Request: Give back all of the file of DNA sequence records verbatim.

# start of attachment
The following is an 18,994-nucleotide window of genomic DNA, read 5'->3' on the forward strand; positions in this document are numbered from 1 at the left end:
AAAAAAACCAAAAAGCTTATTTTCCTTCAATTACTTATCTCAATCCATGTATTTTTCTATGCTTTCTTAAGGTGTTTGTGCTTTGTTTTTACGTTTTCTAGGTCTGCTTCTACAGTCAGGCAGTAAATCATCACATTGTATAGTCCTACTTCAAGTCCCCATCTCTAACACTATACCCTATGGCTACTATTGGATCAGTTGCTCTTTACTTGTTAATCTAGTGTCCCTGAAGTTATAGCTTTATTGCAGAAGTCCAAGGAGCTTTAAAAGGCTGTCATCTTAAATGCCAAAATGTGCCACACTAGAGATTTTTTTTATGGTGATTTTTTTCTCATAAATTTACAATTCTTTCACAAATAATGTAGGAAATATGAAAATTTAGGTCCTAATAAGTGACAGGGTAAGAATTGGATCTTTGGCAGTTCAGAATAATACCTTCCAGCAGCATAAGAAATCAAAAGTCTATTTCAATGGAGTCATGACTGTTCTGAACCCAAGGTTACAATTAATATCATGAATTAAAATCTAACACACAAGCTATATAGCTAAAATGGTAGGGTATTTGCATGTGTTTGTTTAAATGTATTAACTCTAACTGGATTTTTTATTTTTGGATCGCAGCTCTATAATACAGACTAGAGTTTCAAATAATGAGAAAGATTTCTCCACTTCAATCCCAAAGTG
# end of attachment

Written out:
The following is an 18,994-nucleotide window of genomic DNA, read 5'->3' on the forward strand; positions in this document are numbered from 1 at the left end:
AAAAAAACCAAAAAGCTTATTTTCCTTCAATTACTTATCTCAATCCATGTATTTTTCTATGCTTTCTTAAGGTGTTTGTGCTTTGTTTTTACGTTTTCTAGGTCTGCTTCTACAGTCAGGCAGTAAATCATCACATTGTATAGTCCTACTTCAAGTCCCCATCTCTAACACTATACCCTATGGCTACTATTGGATCAGTTGCTCTTTACTTGTTAATCTAGTGTCCCTGAAGTTATAGCTTTATTGCAGAAGTCCAAGGAGCTTTAAAAGGCTGTCATCTTAAATGCCAAAATGTGCCACACTAGAGATTTTTTTTATGGTGATTTTTTTCTCATAAATTTACAATTCTTTCACAAATAATGTAGGAAATATGAAAATTTAGGTCCTAATAAGTGACAGGGTAAGAATTGGATCTTTGGCAGTTCAGAATAATACCTTCCAGCAGCATAAGAAATCAAAAGTCTATTTCAATGGAGTCATGACTGTTCTGAACCCAAGGTTACAATTAATATCATGAATTAAAATCTAACACACAAGCTATATAGCTAAAATGGTAGGGTATTTGCATGTGTTTGTTTAAATGTATTAACTCTAACTGGATTTTTTATTTTTGGATCGCAGCTCTATAATACAGACTAGAGTTTCAAATAATGAGAAAGATTTCTCCACTTCAATCCCAAAGTG